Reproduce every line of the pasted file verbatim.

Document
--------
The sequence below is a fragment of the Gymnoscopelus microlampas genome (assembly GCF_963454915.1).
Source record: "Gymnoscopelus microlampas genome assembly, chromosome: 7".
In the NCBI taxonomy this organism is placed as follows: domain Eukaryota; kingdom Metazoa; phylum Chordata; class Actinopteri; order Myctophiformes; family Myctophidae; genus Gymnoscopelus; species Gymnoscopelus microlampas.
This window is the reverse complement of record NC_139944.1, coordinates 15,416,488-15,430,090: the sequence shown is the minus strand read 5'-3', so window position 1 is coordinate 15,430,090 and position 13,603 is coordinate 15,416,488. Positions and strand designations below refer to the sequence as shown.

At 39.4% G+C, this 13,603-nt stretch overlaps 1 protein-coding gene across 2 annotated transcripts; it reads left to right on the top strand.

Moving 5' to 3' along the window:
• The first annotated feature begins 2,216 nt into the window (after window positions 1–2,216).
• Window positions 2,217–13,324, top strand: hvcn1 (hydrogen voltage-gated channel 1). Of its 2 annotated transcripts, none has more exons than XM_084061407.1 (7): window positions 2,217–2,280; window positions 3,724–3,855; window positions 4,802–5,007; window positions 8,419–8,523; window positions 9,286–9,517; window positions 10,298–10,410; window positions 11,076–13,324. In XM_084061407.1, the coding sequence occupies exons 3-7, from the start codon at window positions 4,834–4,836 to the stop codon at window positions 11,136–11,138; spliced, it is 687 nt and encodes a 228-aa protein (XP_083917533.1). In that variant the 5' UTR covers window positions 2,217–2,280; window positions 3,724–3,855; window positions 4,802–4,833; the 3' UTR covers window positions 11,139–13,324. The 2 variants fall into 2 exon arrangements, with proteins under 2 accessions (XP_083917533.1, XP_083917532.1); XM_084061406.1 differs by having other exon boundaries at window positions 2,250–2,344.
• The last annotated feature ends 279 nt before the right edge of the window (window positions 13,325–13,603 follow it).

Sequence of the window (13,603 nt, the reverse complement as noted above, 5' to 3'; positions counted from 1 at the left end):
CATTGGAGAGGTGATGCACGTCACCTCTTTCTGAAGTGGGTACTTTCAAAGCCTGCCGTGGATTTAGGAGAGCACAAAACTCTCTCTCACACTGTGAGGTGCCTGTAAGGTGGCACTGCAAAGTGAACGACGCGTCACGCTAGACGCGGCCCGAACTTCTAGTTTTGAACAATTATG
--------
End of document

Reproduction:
The sequence below is a fragment of the Gymnoscopelus microlampas genome (assembly GCF_963454915.1).
Source record: "Gymnoscopelus microlampas genome assembly, chromosome: 7".
In the NCBI taxonomy this organism is placed as follows: domain Eukaryota; kingdom Metazoa; phylum Chordata; class Actinopteri; order Myctophiformes; family Myctophidae; genus Gymnoscopelus; species Gymnoscopelus microlampas.
This window is the reverse complement of record NC_139944.1, coordinates 15,416,488-15,430,090: the sequence shown is the minus strand read 5'-3', so window position 1 is coordinate 15,430,090 and position 13,603 is coordinate 15,416,488. Positions and strand designations below refer to the sequence as shown.

At 39.4% G+C, this 13,603-nt stretch overlaps 1 protein-coding gene across 2 annotated transcripts; it reads left to right on the top strand.

Moving 5' to 3' along the window:
• The first annotated feature begins 2,216 nt into the window (after window positions 1–2,216).
• Window positions 2,217–13,324, top strand: hvcn1 (hydrogen voltage-gated channel 1). Of its 2 annotated transcripts, none has more exons than XM_084061407.1 (7): window positions 2,217–2,280; window positions 3,724–3,855; window positions 4,802–5,007; window positions 8,419–8,523; window positions 9,286–9,517; window positions 10,298–10,410; window positions 11,076–13,324. In XM_084061407.1, the coding sequence occupies exons 3-7, from the start codon at window positions 4,834–4,836 to the stop codon at window positions 11,136–11,138; spliced, it is 687 nt and encodes a 228-aa protein (XP_083917533.1). In that variant the 5' UTR covers window positions 2,217–2,280; window positions 3,724–3,855; window positions 4,802–4,833; the 3' UTR covers window positions 11,139–13,324. The 2 variants fall into 2 exon arrangements, with proteins under 2 accessions (XP_083917533.1, XP_083917532.1); XM_084061406.1 differs by having other exon boundaries at window positions 2,250–2,344.
• The last annotated feature ends 279 nt before the right edge of the window (window positions 13,325–13,603 follow it).

Sequence of the window (13,603 nt, the reverse complement as noted above, 5' to 3'; positions counted from 1 at the left end):
CATTGGAGAGGTGATGCACGTCACCTCTTTCTGAAGTGGGTACTTTCAAAGCCTGCCGTGGATTTAGGAGAGCACAAAACTCTCTCTCACACTGTGAGGTGCCTGTAAGGTGGCACTGCAAAGTGAACGACGCGTCACGCTAGACGCGGCCCGAACTTCTAGTTTTGAACAATTATG